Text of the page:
I have no idea what the secrets are behind an 8-figure launch.
But the fact that you assumed I did illustrates a point about human psychology I want to talk about today: our belief that other people know things we don’t.
It’s why offering a “peek behind the curtain” is so darn compelling. We want access to that top-secret-confidential file (that we suspect everyone else but us has) that explains all the things about business we’re supposed to know, but we don’t.
Becuase if we JUST knew the secret, we’d be way more successful in life.
If I just knew “what Holiday knows about marketing,” I’d have a NYT best seller.
If I just knew “what Ramit knows about product launches,” I’d have an 8-figure launch.
If I just knew “what Sinek knows about speaking,” I’d have a viral TED talk.
You get the gist.
For those of us pioneering a new way forward in our fields – we’re the most susceptible to this “If I just knew” fallacy.
We want to believe it’s “just” the knowledge we’re lacking. Much easier to blame “lack of knowledge” than the real reason your work isn’t as impactful as you want to be.
Fortunately for you, there is ONE secret to becoming a successful pioneer in your space that I am going to share with you today.
(See what I did there?)
And it’s hiding in plain sight.
More specifically, it’s in the TV show Sports Night, a mediocre 1990s sitcom about producing a TV show called ‘Sports Night.’
TBH, it’s not that good.
But in it, you’ll find the secret to success for anyone who wants to be a pioneer in their field.
Admittedly, the tempo of the dialogue is (at times) annoying…and it vacillates incohesively between being a lighthearted sitcom and a serious drama (there’s even an oddly placed laugh track that goes off inappropriately during important scenes).
It also was canceled after two years on the air due to low ratings and viewership.
(Stay with me, I’m going somewhere with this.)
Sports Night was Aaron Sorkin’s first-ever TV show.
That annoying tempo of dialogue? That was one of Sorkin’s first attempts at the famed “Sorkin Sound: lightning-quick, repetitive, emotionally supercharged, culturally allusive banter that tornadoes into a spiral of stagey one-upmanship.”
In fact, nearly every critically-acclaimed aspect of Sorkin’s work can be found in this show.
The pace of the conversation. The character types. The moral dilemmas. Even the scenes! There are plot lines in Sports Night that are almost exactly the same as plot lines in Newsroom and West Wing.
Sports Night was the precursor to everything.
Except…it didn’t work. People didn’t like it. Executives rejected it. And it was canceled.
Which is the secret to everything, hiding in plain sight:
You’re only a pioneer in retrospect. In the beginning, you’re just weird.
When you watch Sports Night, you can feel Sorkin’s colleagues gossiping about why he “can’t just write normal dialogue.” You can feel the disappointment when executives have to tell him that ratings are low. You can feel the discomfort of the show itself trying to forge a new kind of TV into the world.
It’s enduring the discomfort between Weirdo and Pioneer that’s the secret.
Not some hidden bastion of information.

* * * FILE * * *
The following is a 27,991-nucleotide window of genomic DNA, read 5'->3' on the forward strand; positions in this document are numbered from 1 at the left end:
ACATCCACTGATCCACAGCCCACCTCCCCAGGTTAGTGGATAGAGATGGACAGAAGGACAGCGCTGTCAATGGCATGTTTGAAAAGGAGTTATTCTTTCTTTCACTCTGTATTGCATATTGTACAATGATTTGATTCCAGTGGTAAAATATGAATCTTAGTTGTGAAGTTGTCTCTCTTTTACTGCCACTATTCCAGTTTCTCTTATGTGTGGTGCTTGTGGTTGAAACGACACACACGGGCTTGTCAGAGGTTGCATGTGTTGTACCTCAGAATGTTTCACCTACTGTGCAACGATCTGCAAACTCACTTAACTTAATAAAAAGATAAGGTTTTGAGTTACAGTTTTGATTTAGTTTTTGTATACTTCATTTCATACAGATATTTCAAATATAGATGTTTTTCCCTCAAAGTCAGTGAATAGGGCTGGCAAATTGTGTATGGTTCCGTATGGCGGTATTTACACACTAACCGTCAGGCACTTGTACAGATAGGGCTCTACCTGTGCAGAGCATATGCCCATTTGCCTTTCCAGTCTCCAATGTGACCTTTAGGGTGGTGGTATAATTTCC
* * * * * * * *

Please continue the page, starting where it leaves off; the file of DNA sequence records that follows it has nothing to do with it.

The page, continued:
You see this secret everywhere. Pioneers leave crumbs behind to help everyone else stay the course.
This guy was the weirdo who freestyled his acceptance speeches:
He became cool in retrospect when his weirdness went mainstream and he was credited with being the guy responsible for the revival of theater and introducing a new style of music into the hearts and minds of those who found it unpalatable before.
Weirdo first, pioneer second.
Take these weirdos for example:
- The sensitive woman who couldn’t cope with her divorce (Gilbert)
- The guy who kept making nerdy s#%& in the garage (Wozniak)
- The shady kid selling candy in the parking lot who got really bad grades at school (Vaynerchuck)
- The struggling writer disguised as a mediocre cook with a minor drug problem (Bourdain)
When you take people out of context, all the things that make them great look really weird.
Most of life is not spent around people who get you or what you’re trying to do.
It’s spent around well-meaning people who want you to focus more on the things they understand. Like being nice to Debbie and Lance at the fundraiser next week or having a job title in an industry they recognize, so they can judge silently whether or not you’re successful without having to pry.
Most of life is spent around normal people who think you’re being weird.
The pioneers, the successful, the change markers – we only make sense in retrospect.
After we achieve mainstream acclaim for the weird things we do (Sports Night only makes sense to people today in the context of West Wing or Newsroom or Studio 60).
And here’s the clincher: Once you embrace the weird part, you start to discover the “secrets” all on your own.
Whether through the new connections you make as a result of your being a weirdo, through the opportunities that come up when you put yourself in the Arena, or through the sheer act of falling flat on your face, discovering what doesn’t work, and figuring out how you can do it better next time.
There are no secret bastions of information you need to do this. There’s nothing other people know that is keeping you from being a pioneer in your field.
All you need is the wherewithal to endure the discomfort of being you while you create Sports Night.